Advertisement
YOU ARE HERE: HeraldMail HomeCollectionsJohn Mccain
IN THE NEWS

John Mccain

NEWS
April 22, 2008
Pennsylvania voters leaving the polls on Tuesday said various reasons had brought them there: "I vote all the time. I think it's a privilege. " - Mary Hess King, Antrim Township Tom Zeger, 80, of Greencastle, said he's been voting as long as he can remember. Zeger, a John McCain supporter, has been keeping an eye on the presidential race. "I believe that every citizen should vote, and I was interested in seeing (33rd District Senate candidate) Jim Taylor elected. " - Dave Thrush, Antrim Township Jack Reese, of Waynesboro, celebrated his 79th birthday at the Fairview Brethren in Christ Church polls.
Advertisement
NEWS
September 4, 2008
"When I was growing up, back in the 1950s and '60s, we had hurricanes in that time, too, but gasoline never jumped up like it does now every time there's a hurricane. Could someone please explain this?" -- Hagerstown "You have to love this, which I received in an e-mail. John Edwards was not permitted to speak at the Democratic convention because he admitted to having an affair. Bill Clinton did speak at the convention. " -- Greencastle, Pa. "It should be obvious by now to everyone in the world that the two people best qualified to be president are Sen. McCain and Gov. Palin.
NEWS
By ERIN CUNNINGHAM | October 20, 2008
WASHINGTON COUNTY -- Campaign signs for GOP presidential nominee John McCain and his Democratic rival Barack Obama have been stolen, burned and "slashed to bits. " In a tense political season, the ugliness of the campaign trail has been evident in vandalized signs seen in Hagerstown. Signs for McCain in at least two locations were defaced by the word "No" spray-painted in orange. Some have taken measures to protect their signs. A sign for the Republican nominee on Summit Avenue warns that a camera is fixed on the sign and that vandals will be seen.
NEWS
July 19, 2008
"Well, I don't think riding in a fighter plane and getting shot down is a qualification to be president. " That was retired Gen. Wesley Clark's condescending assessment of John McCain's military service. Clark's words have great weight because he was speaking as a key political/military advisor to Barack Obama. If Gen. Clark had been talking about me, his remarks might be true. After all, I rode in a fighter plane and got shot down over North Vietnam. In no way do Clark's words apply to McCain.
NEWS
By MIKKEL WALLECH / For The Herald-Mail | November 6, 2008
Tuesday's presidential election ended in a landslide victory for Barack Obama. Local students interviewed Wednesday agreed Obama's election is a historic event that will bring change to the nation, but did not agree on whether it is the change America needs. Colleen Ayers, 24, of Chambersburg, Pa., said she was unsure whether Obama can live up to expectations. "Obama's victory represents a change for our country; it's a moment in history that this nation, and the world for that matter, will never forget," said Ayers, a freshman at Hagerstown Community College.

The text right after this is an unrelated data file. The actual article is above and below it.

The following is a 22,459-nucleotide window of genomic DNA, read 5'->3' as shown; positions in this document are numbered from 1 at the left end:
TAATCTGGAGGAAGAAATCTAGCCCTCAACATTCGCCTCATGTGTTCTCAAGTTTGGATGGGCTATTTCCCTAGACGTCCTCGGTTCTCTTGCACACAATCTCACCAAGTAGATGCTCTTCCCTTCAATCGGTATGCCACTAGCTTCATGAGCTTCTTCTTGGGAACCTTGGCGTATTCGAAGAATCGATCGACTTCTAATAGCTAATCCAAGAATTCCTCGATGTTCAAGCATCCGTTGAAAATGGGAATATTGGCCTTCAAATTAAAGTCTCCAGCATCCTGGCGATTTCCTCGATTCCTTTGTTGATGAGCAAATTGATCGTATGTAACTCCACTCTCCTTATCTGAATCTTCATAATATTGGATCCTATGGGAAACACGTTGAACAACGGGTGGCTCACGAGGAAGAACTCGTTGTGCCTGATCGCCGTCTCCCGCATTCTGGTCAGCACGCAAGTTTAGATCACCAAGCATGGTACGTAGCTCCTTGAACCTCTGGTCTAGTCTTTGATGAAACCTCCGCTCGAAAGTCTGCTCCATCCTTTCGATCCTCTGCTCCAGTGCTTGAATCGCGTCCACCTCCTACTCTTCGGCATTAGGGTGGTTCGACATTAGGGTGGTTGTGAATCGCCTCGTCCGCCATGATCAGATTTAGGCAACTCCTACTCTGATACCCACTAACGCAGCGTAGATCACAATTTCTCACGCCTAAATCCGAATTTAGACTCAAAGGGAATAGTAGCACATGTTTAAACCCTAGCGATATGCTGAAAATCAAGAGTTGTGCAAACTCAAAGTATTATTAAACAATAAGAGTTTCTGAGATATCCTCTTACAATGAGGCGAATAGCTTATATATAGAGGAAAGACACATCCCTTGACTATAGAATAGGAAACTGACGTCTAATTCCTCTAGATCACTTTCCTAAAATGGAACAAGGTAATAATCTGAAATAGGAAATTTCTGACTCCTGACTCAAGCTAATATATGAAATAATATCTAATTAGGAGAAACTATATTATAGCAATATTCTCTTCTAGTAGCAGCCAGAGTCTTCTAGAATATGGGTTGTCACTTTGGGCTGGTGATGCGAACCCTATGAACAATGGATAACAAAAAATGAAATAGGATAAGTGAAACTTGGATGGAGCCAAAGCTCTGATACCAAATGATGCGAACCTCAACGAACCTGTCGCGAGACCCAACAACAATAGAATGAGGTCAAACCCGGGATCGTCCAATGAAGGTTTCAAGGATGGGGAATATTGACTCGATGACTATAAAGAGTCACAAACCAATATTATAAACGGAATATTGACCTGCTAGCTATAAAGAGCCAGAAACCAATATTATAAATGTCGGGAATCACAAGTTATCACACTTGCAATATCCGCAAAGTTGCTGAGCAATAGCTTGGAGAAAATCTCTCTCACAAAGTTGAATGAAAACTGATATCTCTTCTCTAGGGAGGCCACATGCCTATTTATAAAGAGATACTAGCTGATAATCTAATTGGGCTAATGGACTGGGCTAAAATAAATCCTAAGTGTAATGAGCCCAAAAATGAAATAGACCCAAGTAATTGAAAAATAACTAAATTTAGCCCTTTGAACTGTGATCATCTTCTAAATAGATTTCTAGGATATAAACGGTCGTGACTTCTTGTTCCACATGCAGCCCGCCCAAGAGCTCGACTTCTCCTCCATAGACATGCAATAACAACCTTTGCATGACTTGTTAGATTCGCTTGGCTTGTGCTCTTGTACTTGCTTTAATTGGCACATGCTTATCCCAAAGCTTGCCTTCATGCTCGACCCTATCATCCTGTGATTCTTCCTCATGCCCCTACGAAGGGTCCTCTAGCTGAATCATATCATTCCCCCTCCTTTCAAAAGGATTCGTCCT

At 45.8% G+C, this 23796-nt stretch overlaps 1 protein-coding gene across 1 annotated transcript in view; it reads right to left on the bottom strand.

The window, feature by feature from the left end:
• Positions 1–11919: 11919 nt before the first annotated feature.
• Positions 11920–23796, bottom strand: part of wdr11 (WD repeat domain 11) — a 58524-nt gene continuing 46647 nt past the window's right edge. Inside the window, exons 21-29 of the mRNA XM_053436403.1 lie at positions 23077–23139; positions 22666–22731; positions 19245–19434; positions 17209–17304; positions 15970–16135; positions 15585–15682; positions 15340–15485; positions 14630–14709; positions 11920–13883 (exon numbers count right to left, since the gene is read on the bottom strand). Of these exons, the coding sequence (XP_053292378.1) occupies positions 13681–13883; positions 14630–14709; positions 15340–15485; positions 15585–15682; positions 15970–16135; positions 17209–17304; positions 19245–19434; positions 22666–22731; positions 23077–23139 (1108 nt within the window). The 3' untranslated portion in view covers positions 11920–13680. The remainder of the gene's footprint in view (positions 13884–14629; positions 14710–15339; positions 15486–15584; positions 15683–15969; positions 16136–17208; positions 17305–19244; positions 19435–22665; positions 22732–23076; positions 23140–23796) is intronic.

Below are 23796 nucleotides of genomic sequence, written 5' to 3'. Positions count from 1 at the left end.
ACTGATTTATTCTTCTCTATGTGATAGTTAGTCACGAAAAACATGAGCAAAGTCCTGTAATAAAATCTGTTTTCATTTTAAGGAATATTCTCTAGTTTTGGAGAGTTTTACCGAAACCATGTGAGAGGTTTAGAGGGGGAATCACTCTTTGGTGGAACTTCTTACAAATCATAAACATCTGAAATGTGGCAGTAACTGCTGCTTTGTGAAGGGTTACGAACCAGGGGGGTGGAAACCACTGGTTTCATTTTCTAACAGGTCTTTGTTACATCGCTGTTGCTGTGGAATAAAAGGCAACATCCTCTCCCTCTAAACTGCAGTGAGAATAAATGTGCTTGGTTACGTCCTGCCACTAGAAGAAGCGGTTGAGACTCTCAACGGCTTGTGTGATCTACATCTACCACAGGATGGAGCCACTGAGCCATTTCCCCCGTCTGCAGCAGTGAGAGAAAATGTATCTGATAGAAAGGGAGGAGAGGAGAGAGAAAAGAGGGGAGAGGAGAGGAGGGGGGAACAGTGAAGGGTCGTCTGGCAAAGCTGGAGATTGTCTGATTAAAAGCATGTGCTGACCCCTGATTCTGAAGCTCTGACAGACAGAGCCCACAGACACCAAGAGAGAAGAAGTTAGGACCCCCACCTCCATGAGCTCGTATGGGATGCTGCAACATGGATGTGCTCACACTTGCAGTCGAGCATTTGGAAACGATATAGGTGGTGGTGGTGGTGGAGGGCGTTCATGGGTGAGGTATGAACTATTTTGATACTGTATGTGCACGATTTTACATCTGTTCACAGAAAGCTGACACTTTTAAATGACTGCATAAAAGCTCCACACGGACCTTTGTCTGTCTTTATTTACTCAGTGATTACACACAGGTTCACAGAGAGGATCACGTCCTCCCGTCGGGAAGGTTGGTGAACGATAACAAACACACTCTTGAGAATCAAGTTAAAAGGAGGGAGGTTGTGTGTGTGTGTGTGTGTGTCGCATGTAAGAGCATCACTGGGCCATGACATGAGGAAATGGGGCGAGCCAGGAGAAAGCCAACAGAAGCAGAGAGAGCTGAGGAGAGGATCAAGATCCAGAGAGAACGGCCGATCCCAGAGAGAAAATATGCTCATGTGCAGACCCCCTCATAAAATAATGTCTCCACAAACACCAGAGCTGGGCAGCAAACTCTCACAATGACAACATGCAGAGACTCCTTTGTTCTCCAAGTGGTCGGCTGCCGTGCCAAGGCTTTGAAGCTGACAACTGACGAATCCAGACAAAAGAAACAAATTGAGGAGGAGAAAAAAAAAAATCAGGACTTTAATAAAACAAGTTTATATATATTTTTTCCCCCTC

NEWS
By ERIN CUNNINGHAM | October 15, 2008
HAGERSTOWN -- Former Gov. Robert L. Ehrlich Jr. said it was relatively easy to support John McCain after Ehrlich's pick in the Republican presidential primary, Rudy Giuliani, was defeated. "With John McCain, you really get what you see on TV," Ehrlich told a crowd Tuesday at Duffy's on Potomac in Hagerstown. "He is a relentless worker. When he is on your side, you love him, and when he's against you, you hate him. He's relentless in his pursuit of what he thinks is good policy for the United States of America.
NEWS
By ERIN CUNNINGHAM | October 30, 2008
HAGERSTOWN -- The line of Republican leaders comparing Barack Obama's economic policies to socialism grew longer Wednesday as Del. Christopher B. Shank, R-Washington, echoed that claim. Hagerstown City Councilman Lewis C. Metzner countered Shank's remark by reading the definition of socialism and saying that the recent federal bailout of financial institutions in the United States is actually similar to socialist ideals. Local political leaders argued on behalf of their presidential candidate of choice Wednesday during a forum at Hagerstown Community College, taking sides on everything from the war in Iraq to health care.
NEWS
By ANDREW SCHOTZ | April 3, 2008
ANNAPOLIS -- While Republicans crammed inside an Annapolis restaurant, anticipating U.S. Sen. John McCain, their party's presumptive presidential nominee, a lone Democrat hovered outside, around back. It was Del. John P. Donoghue, D-Washington, drawn to the event through family ties rather than through political allegiance. He and Sen. Donald F. Munson, R-Washington, stood with each other - near a media horde - behind Chick & Ruth's Delly, a few blocks from the State House.
NEWS
April 13, 2008
A more accurate name for 'cognitive dissonance' To the editor: I read in Allen Powell's article of March 1 with utmost interest. He refers to behavioral psychologists who talk about people who have the capacity to compartmentalize incongruous beliefs and simultaneously hold two sets of ideas even though they are incompatible. Psychologists describe this situation as "cognitive dissonance. " I am not so sure that we need to invent a new expression for this. In the good old days, we used to call these people hypocrites.
The Herald-Mail Articles
|